“It’s the blessing of the fishing fleet.  A very old tradition that some say goes back beyond even the second world.  A priest of the Order of Truth who knows about ships checks each for seaworthiness and then gives the ship and it’s crew a blessing.”

“A blessing for what?” Birchion asked as they walked into the outer edges of the celebration.

“Luck. That they’ll have a good catch. That they’ll make it back home.”

“That they’ll make it back home?  You’d think they’re going to war.”  Birchion scoffed and received a very dark look from Deveron.

“The sea is still a deadly place to be and very few of the world’s technologies make it any safer.  The prayer is also in remembrance of those who have been lost in past seasons.”

Cara and Birchion looked to each other, the same incomprehension to be found in their counterparts expression.  They were people of the land and the city and knew nothing of the dangers that lurked outside of civilisation’s borders especially the unknowable waters of the sea.  To them it was hard to imagine a danger that could not be overcome with thoughtful planning, hard work and sensible use of force and technology.

The two glaives and the young cultist stood and watched as the priest moved on to the next boat followed by the cheers and a renewing of the celebration by the now blessed crew. Cara and Birchion gave their good wishes to the  fishers  as they went by and were instantly swept into the party, Cara by a young sailor with too little tempo in his step and possibly too much drink; Birchion by a sturdy matron who, for her size, was light on her feet.  It wasn’t until the priest called for quiet that Cara and Birchion slipped their would-be kidnappers and found each other again.

“We should get out of here before a senior glaive spot us.”  Cara whispered into Birchion’s ear.  He nodded agreement until the roar once again went up from the crowd and the music started again, now in earnest.  Cara had only a moment to spot the mischief glint in Birchion’s eye before his arm snaked around her waist to tell her that there wasn’t going to be an easy escape from this celebration.  With surprising strength and grace, Birchion swung Cara into the dance knocking her feet from beneath her and the breath from her lungs.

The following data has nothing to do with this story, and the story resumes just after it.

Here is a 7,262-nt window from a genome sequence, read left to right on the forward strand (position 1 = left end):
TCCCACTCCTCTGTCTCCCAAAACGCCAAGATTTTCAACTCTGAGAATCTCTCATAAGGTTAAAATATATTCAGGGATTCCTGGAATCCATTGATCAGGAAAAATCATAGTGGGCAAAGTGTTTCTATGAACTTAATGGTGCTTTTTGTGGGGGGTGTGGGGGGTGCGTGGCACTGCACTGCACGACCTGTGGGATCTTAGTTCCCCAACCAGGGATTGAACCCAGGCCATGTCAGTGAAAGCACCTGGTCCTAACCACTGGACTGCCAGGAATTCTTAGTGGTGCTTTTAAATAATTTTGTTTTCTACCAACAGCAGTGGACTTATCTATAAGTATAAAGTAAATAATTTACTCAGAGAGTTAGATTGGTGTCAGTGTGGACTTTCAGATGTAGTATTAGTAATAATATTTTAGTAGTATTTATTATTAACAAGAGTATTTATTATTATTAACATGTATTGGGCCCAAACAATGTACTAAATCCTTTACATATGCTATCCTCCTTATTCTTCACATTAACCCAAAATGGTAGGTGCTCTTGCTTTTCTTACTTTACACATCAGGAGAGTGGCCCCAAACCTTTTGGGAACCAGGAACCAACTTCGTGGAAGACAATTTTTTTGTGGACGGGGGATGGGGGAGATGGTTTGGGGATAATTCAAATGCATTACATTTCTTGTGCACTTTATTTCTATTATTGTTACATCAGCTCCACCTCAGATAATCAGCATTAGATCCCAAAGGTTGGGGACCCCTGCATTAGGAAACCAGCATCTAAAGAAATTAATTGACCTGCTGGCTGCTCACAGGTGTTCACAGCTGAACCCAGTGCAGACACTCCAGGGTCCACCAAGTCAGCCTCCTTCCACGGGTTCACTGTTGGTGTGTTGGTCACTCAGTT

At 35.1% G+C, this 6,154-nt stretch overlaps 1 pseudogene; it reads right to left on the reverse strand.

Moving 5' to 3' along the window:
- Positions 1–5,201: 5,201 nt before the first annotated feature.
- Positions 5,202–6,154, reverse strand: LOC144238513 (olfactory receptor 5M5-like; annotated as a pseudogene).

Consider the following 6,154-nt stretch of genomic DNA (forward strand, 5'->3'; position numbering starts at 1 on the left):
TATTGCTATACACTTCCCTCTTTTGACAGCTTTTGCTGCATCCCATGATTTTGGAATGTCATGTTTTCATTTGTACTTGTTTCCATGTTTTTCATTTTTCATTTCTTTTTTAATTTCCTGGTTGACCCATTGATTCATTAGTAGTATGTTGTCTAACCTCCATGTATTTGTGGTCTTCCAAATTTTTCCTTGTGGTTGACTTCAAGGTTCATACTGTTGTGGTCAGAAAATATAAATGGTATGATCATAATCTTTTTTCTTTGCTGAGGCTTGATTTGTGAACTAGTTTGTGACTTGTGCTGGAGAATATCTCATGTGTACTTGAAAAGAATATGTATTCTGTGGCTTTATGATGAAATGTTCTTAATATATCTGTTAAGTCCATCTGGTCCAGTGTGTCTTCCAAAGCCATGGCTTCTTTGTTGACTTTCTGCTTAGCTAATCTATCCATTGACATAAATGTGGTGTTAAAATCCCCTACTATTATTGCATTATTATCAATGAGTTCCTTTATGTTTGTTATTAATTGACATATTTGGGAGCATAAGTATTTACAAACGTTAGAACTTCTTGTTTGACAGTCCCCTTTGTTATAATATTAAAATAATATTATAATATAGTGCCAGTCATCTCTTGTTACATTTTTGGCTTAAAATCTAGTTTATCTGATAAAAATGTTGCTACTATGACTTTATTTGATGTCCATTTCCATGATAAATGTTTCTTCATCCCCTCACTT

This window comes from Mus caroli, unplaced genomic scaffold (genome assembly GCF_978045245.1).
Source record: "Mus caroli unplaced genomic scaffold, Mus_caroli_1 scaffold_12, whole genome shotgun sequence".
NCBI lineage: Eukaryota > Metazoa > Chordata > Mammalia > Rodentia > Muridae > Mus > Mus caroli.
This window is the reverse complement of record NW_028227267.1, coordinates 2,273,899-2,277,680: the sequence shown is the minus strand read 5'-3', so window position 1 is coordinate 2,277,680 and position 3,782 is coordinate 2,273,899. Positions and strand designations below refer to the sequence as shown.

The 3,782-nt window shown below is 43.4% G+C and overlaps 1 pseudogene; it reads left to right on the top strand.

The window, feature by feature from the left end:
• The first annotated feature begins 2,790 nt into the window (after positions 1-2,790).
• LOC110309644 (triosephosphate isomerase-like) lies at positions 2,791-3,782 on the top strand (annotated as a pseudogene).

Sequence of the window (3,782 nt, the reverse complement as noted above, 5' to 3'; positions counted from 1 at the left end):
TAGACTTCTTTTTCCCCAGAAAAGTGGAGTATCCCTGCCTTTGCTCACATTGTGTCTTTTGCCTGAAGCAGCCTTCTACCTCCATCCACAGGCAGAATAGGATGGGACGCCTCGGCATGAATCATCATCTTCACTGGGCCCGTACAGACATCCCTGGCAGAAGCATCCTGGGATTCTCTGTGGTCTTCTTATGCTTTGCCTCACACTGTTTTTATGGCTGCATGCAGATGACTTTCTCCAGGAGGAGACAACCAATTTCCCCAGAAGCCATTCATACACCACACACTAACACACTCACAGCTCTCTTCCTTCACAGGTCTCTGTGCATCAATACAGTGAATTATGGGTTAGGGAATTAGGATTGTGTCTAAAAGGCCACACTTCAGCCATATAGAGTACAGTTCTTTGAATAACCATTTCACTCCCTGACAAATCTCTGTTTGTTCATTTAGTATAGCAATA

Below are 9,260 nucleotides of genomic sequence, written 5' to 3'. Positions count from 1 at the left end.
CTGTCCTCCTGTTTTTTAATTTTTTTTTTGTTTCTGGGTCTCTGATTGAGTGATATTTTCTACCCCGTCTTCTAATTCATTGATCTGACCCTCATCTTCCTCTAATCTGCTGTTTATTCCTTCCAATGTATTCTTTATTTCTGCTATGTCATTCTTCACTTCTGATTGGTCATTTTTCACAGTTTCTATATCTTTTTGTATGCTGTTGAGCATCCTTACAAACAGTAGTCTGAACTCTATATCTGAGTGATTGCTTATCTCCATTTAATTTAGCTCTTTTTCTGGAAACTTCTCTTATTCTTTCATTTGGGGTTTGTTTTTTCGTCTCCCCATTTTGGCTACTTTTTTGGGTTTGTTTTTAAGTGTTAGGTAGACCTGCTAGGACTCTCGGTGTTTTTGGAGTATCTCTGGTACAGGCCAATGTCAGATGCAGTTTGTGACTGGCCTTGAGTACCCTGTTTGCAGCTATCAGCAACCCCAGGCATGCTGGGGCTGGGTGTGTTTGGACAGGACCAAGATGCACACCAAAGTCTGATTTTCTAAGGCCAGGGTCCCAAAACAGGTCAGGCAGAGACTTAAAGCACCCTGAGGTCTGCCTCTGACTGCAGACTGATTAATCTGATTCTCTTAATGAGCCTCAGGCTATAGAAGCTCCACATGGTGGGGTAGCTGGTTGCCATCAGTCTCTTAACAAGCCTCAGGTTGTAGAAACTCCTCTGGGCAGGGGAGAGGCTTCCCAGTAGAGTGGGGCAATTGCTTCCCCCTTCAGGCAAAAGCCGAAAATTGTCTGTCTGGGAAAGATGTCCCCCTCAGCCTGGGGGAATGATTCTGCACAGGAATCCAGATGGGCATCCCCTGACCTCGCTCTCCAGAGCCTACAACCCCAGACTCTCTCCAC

“I can never resist a good beat.”  Birchion yelled to be heard over the music and crowd holding her closer and took Cara through a set of complicated moves that would not have been out of place at the Imperial palace in  Charmonde. People in the crowd started commenting on their dance and soon and small space was made.

“What do you say, shall we give them something to watch?”  Birchion grinned and before Cara could comment he flung her into a set of spins, dancing around her as if she were standing still.  Cara, no slouch herself when it came to physical skills, just couldn’t keep up and eventually her foot caught on the rough boards of the dock.  Like a flash, Birchion was there, arms cradling her into a dip that seemed to flow so elegantly from the dance that it looked like part of it.

“Maybe you should try a new partner.” Cara gasped for breath as Birchion gently put her back on her feet.  For a moment Cara thought he meant to say something.  Instead he just smiled, gave her glaive-scarred hand a chivalric parting kiss and found another eager partner from the clapping and cheering crowd.

Cara watched Birchion as she swept the young woman into his embrace and danced her around the space left clear.  His eyes never left hers and the two looked as if they had been dancing like this for their whole lives, in step the whole way around the space his grace and strength keeping the partnership together.  A twinge of something like hate for the girl stabbed through Cara’s chest.  How dare that girl be so close, so intimate with Birchion.  With a start she laughed and shook her head realising she must have looked just like that girl helpless in his dance.  Realising her failing, however,  didn’t make watching the two dancer any easier and eventually she let her eyes wander over the crowd for Deveron and found him sitting on a pylon.  She was surprised to see that the same emotions she had just admonished herself for written clear on the boys face.  Rage, envy self recrimination and just a little hurt mixed with the desire to be the one.

Oh boy!   Cara thought to herself as she made her way through the crowd to the boys side. I hope Birch has an idea of how to dance out of that little problem.

“You know, he loves you.”  Cara said into Deveron’s ear. He almost leapt off the pylon with surprise and she put a hand on his shoulder for fear of him falling off.  The look had gone now, all that was left was embarrassment and self-pity, perfectly normal for a teenage boy, she thought.

“You danced well.”  He replied trying to deflect the subject.

Cara laughed, “Ha, I was a maypole!  He’s the dancer.  You know he’s always dancing.  He’s good at it, and saves him from making any choices.”